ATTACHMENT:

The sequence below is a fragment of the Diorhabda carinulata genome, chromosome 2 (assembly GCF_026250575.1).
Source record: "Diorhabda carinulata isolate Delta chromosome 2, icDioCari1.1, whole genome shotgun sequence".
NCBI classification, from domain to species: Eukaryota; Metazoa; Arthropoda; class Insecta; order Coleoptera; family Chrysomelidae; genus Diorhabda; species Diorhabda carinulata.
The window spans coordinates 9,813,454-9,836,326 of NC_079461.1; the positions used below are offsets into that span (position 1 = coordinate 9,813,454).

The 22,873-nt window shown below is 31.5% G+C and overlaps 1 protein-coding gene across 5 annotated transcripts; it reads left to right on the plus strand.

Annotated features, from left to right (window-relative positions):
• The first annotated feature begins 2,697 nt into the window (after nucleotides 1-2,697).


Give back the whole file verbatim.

The sequence below is a fragment of the Diorhabda carinulata genome, chromosome 2 (assembly GCF_026250575.1).
Source record: "Diorhabda carinulata isolate Delta chromosome 2, icDioCari1.1, whole genome shotgun sequence".
NCBI classification, from domain to species: Eukaryota; Metazoa; Arthropoda; class Insecta; order Coleoptera; family Chrysomelidae; genus Diorhabda; species Diorhabda carinulata.
The window spans coordinates 9,813,454-9,836,326 of NC_079461.1; the positions used below are offsets into that span (position 1 = coordinate 9,813,454).

The 22,873-nt window shown below is 31.5% G+C and overlaps 1 protein-coding gene across 5 annotated transcripts; it reads left to right on the plus strand.

Annotated features, from left to right (window-relative positions):
• The first annotated feature begins 2,697 nt into the window (after nucleotides 1-2,697).